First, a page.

AUBURN — In an attempt to give praise and also avoid a possible positional battle at both quarterback and tailback, Auburn offensive coordinator Rhett Lashlee tried to make everybody happy.
Lashlee called the current dual tailback game plan involving Kerryon Johnson and Kamryn Pettway “co-starters” Wednesday night in his weekly media conference.
Johnson and Pettway have both started each of the past two games at tailback and are the only set of teammates in the top 10 of the Southeastern Conference in rushing yards. Johnson, who is still listed above Pettway on Auburn’s depth chart that hasn’t been altered since the opening week of the season, currently sits sixth in the league with 278 yards on just 56 carries and four touchdowns this season.
“I think it’s a co-deal,” Lashlee said. “They’ve both shown the ability to make plays and be tough. Kamryn Pettway got rolling last week, but when we brought KJ in right before half, and even in the third quarter, he popped some good runs for us.”
Pettway, who is a former Prattville High School star and didn’t touch the football once in the season opener against Clemson, has produced back-to-back 100-yard performances against Arkansas State and Texas A&M. The 240-pound tailback has averaged 7.86 yards per carry in his first season as a primary tailback after spending his freshman campaign as a H-back blocker for Peyton Barber, Jovon Robinson and Johnson.
“Hopefully not only are we more productive because we’ve got two good players, but hopefully those guys are able to stay productive longer throughout the season,” Lashlee said. “I don’t see any signs of either one of them slowing down with their productivity and their opportunities.”
Auburn (1-2, 0-1 in SEC) currently leads the league in rushing at 261.7 yards per game and the Tigers are among three schools (Auburn, Oregon and Boise State) with at least one 1,000-yard rusher per season from 2009-2015.
“You have two really solid players that both need to play and both are very productive,” Lashlee said. “We’re going to continue to play them both and you hope that, each game may have a little different personality on who’s kind of feeling it more and you try to stay with the hot hand.”
The Key to LSU’s defense: Instead of repeating Auburn’s blocking scheme from Saturday against Texas A&M, Tigers head coach Gus Malzahn suggested he might try to let the offensive tackles handle LSU’s pass rushers this weekend.
Instead of trying to get right guard Braden Smith to pull all the way over to the left side, which resulted in a sack and tackle for loss by Texas A&M defensive end and projected NFL top-10 draft pick Myles Garrett, Auburn may focus its blocking on LSU defensive end Arden Key.
Key, a 6-foot-6 and 238-pound pass rusher who leads the Southeastern Conference with five sacks this season, has recorded multiple sacks in both of LSU’s games against Football Bowl Subdivision competition (vs. Wisconsin and vs. Mississippi State) this season.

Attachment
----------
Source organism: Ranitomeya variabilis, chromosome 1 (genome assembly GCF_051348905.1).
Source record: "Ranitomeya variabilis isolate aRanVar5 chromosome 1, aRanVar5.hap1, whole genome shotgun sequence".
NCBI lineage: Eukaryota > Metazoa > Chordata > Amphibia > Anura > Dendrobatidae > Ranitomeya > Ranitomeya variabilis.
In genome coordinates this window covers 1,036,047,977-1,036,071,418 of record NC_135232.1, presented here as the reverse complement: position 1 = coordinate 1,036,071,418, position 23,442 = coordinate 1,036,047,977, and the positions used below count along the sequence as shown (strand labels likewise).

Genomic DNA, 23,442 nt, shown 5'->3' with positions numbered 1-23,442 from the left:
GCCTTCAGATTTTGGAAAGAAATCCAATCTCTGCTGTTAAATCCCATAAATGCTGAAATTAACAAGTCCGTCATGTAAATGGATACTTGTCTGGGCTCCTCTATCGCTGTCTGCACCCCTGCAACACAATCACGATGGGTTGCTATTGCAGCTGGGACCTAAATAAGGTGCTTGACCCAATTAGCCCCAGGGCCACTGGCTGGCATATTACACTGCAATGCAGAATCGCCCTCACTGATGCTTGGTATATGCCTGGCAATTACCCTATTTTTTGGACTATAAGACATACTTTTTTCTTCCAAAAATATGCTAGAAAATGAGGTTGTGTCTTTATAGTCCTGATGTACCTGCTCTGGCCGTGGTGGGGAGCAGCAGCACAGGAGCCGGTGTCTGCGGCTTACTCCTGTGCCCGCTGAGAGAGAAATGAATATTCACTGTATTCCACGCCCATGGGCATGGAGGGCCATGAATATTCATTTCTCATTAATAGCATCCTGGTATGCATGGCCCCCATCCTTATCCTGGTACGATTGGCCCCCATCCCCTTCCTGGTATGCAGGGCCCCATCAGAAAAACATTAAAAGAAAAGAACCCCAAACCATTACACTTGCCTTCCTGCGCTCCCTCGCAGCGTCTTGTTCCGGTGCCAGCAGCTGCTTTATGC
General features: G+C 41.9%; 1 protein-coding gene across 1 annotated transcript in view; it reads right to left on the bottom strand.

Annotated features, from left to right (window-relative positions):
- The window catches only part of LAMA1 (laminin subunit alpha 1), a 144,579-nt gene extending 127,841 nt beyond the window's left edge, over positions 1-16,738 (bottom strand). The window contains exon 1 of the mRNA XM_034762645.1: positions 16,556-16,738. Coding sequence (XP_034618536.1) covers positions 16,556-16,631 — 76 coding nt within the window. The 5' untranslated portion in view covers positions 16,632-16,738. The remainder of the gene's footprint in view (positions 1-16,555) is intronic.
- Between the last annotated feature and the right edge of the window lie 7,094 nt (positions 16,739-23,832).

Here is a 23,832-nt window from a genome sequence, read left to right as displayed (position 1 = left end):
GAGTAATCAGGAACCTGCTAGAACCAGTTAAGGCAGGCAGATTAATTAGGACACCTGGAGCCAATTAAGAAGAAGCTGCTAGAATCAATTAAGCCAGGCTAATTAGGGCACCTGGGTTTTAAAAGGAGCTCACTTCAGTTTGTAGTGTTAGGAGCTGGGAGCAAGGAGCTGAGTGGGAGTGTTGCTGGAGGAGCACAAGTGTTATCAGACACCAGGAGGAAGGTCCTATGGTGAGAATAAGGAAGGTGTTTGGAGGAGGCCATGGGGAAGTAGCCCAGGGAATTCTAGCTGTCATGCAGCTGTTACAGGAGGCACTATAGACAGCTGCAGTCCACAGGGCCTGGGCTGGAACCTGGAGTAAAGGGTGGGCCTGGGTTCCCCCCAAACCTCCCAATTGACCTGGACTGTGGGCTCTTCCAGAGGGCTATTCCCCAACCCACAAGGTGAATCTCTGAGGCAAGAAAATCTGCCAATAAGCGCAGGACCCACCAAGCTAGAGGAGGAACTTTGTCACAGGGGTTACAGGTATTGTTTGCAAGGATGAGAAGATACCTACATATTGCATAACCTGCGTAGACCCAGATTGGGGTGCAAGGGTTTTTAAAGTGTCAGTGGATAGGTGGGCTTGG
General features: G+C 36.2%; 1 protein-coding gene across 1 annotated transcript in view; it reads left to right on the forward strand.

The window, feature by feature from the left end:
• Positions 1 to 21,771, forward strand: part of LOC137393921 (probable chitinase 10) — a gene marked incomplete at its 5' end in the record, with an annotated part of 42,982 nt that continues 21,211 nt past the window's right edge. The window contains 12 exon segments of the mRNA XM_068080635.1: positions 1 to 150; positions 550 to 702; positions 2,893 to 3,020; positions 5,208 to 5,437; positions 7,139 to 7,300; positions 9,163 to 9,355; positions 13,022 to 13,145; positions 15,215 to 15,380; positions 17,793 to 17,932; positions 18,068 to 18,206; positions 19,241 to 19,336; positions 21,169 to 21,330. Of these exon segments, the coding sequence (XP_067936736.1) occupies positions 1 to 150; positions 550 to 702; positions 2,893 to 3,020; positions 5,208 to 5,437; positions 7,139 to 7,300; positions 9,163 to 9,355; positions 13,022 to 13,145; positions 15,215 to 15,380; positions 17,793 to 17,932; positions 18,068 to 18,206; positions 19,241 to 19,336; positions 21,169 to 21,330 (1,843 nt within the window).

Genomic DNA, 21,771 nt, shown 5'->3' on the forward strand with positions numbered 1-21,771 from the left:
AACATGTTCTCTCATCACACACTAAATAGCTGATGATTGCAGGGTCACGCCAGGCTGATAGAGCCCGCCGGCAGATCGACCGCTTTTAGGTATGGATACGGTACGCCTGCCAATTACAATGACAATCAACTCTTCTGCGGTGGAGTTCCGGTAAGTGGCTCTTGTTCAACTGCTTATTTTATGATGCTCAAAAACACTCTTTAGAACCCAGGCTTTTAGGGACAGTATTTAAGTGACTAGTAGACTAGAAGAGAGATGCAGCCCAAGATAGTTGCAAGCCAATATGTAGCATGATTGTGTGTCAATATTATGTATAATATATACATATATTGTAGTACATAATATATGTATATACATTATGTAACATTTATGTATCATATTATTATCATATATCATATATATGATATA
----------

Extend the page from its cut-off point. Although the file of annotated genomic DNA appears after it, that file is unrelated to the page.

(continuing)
“He’s a guy that we’re certainly going to have to be aware of this week,” Malzahn said in the weekly SEC media teleconference.
Malzahn admitted Tuesday the blocking scheme used in the 29-16 loss to Texas A&M last weekend against the Aggies “mesh rushing” formula was a bad game plan by the coaching staff.
“They were mesh charging from a defensive end standpoint, which they’ve never done before,” Malzahn said. “We didn’t do a good enough job from an offensive coaching standpoint adjusting quick enough.”
After having a downturn in pass rushers for a two-year stretch of 2013-14, LSU is back up in the top three of the league in sacks, and LSU’s sophomore from Atlanta is a huge reason for the return to quarterback harassment.
“Our defense, I think it’s exciting (with) great speed, fun to watch,” LSU head coach Les Miles said. “They had six sacks against Mississippi State. The idea that the defense goes on to the field certainly in the last drive, forces two incomplete passes and gets a sack on fourth down. It’s nice to have them.”
Official visits: Auburn offensive line coach Herb Hand will be trying to get a commitment from a junior college offensive tackle from Honolulu, Hawaii, this weekend.
According to Auburnsports.com, Jordan Agasiva, a 310-pound offensive tackle from Pima Community College in Arizona, is scheduled to take an official visit to the Auburn campus Friday.
Agasiva, who will have two years of eligibility left when he decides on his next location to play college football, is considering scholarship offers from 11 Power 5 Conference schools including Auburn, TCU, Oregon State, Utah, Kansas State, Louisville, North Carolina and Missouri.
Auburn is also slated to get an official visit from junior college defensive end Tyree Owens on Saturday. Owens, a 280-pound prospect from Copiah-Lincoln Community College in Wesson, Miss., is a former three-star recruit from Oviedo, Fla. He has spent the past two seasons at Copiah-Lincoln and is scheduled to graduate in December. He will have two years of eligibility remaining.